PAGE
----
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Archive for the ‘Regulation’ Category

I’m not a big fan of so-called anti-money laundering (AML) requirements.

And things are getting worse because these laws and rules increasingly are part of a Byzantine web of extraterritorial mandates – meaning nations trying to impose their laws on things that happen outside their borders.

Bruce Zagaris, a lawyer with special expertise in international legal issues, just wrote a study on this issue for the Center for Freedom and Prosperity Foundation.

Here’s how he frames the issue.

From the introduction of anti-money laundering laws in 1986, the United States government has led international efforts to prevent and prosecute money laundering…the U.S.’s unilateralism in the financial enforcement arena has alienated smaller jurisdictions and led to a substantial increase of costs for cross-border transactions. This article examines the trade-offs of the U.S.’s unilateral approach and argues for a rebalancing of the expanding financial enforcement regime. …under the “territorial” theory of extraterritorial jurisdiction, the U.S. has proactively asserted that it has the right to regulate criminal acts occurring outside the U.S. as long as they produce effects within the United States. …A criminal statute which Congress intends to have extraterritorial application may reach a defendant who has never even entered the U.S. if s/he participated in a conspiracy in which a co-conspirator’s activities occurred within the U.S.

In part, this is a problem of the United States trying to dictate policy in other nations.

But what goes around, comes around. As Bruce explains,the European Commission is trying to coerce American territories into changing their policies.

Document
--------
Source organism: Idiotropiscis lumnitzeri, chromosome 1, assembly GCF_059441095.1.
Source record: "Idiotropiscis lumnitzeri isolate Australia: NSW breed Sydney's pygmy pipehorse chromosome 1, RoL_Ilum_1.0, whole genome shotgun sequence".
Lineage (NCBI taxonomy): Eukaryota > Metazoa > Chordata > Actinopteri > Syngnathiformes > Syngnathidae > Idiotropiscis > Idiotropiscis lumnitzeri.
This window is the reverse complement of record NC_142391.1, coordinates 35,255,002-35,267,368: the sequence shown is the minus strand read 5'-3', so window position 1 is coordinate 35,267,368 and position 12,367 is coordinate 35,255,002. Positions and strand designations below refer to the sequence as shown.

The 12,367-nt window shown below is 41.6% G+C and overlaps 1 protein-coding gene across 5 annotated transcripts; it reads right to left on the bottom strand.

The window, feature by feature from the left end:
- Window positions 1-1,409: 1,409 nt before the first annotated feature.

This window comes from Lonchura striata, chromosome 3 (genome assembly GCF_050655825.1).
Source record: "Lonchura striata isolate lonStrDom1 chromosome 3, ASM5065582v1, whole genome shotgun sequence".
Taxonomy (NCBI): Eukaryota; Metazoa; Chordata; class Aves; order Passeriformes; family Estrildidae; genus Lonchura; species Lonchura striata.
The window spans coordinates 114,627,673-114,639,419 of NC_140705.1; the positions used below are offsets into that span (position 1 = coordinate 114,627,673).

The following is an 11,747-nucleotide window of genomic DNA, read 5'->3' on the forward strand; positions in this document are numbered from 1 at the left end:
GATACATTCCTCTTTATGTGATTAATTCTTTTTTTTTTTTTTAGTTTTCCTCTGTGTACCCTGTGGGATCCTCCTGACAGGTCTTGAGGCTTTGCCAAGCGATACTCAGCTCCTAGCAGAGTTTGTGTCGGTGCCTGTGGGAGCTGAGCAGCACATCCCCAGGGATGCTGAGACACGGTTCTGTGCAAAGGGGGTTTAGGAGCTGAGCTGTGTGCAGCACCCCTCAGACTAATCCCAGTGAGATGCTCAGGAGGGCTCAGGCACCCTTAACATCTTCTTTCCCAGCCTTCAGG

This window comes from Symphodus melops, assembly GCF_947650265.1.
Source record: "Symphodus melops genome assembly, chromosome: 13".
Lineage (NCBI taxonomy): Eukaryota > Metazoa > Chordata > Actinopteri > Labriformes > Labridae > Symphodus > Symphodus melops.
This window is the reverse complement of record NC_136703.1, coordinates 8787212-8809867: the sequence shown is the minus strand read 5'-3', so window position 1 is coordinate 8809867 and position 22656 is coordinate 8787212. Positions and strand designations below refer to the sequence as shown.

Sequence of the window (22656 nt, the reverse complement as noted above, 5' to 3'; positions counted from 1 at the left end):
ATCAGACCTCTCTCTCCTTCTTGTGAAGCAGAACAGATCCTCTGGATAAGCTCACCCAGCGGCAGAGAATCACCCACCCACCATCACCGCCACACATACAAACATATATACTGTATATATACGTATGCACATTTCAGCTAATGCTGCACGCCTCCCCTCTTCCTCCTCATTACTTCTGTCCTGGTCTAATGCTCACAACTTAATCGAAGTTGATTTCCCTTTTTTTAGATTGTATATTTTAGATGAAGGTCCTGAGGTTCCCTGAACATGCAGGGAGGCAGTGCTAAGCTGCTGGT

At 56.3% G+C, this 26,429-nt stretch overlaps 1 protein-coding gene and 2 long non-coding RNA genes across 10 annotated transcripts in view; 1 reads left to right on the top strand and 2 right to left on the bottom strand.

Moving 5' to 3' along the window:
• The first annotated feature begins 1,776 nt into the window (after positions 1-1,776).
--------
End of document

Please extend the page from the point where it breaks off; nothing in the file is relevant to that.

On February 13, 2019, the European Commission blacklisted 23 jurisdictions for their weak regulation of AML/CTF policy, increasing the level of oversight that European banks would have to overcome in conducting business with said jurisdictions. The list included four U.S. territories – Puerto Rico, Guam, American Samoa, and the Virgin Islands… The U.S. Treasury Department immediately and swiftly condemned the blacklist, noting that it had “significant concerns about the substance of the list and the flawed process by which it was developed.” The Treasury further stated that it did not expect U.S. financial firms to pay any heed to the blacklist.

All this cross-border bullying would be bad news even if the underlying laws were reasonable.

But Bruce concludes by explaining that this is not the case.

The result of over-aggressive application of extraterritorial jurisdiction by the U.S. and the EU for anti-money laundering and prosecution of financial institutions and officials, together with the use of informal organizations, such as FATF, to establish new AML/CFT standards, has led to increasing exclusion of countries (called de-risking) and other depositors, especially in small jurisdictions. It has also led to substantial increase of costs for cross-border transactions, as financial institutions must increase AML due diligence, including Know Your Customer, Customer Due Diligence, and the requirement to report suspicious transactions, as well as be subject to prosecution and regulatory enforcement actions. National laws and international standards should have a cost-effect requirement, especially as they continually impose new requirements on the private sector and impede normal commerce and privacy.

All this extraterritoriality has economic implications.

Richard Rahn, in a column for the Washington Times, opines about the CF&P report.

…rarely do government leaders fully think through the effects of their actions — extraterritorial application of law being a prime example. …Noted legal scholar Bruce Zagaris, who specializes in international financial crime, has written a new paper for the Center for Freedom and Prosperity Foundation… the United States has proactively asserted it “has the right to regulate criminal acts by non-U.S. citizens occurring outside the U.S., as long as they produce effects in the U.S.” As can easily be seen, such a definition is a never-ending slippery-slope, which is causing great conflicts among governments. As a result of the increasingly expansive view of U.S. courts to take cases and enforce judgments extraterritorially, courts and legislatures in other countries are also asserting extraterritorial enforcement authority.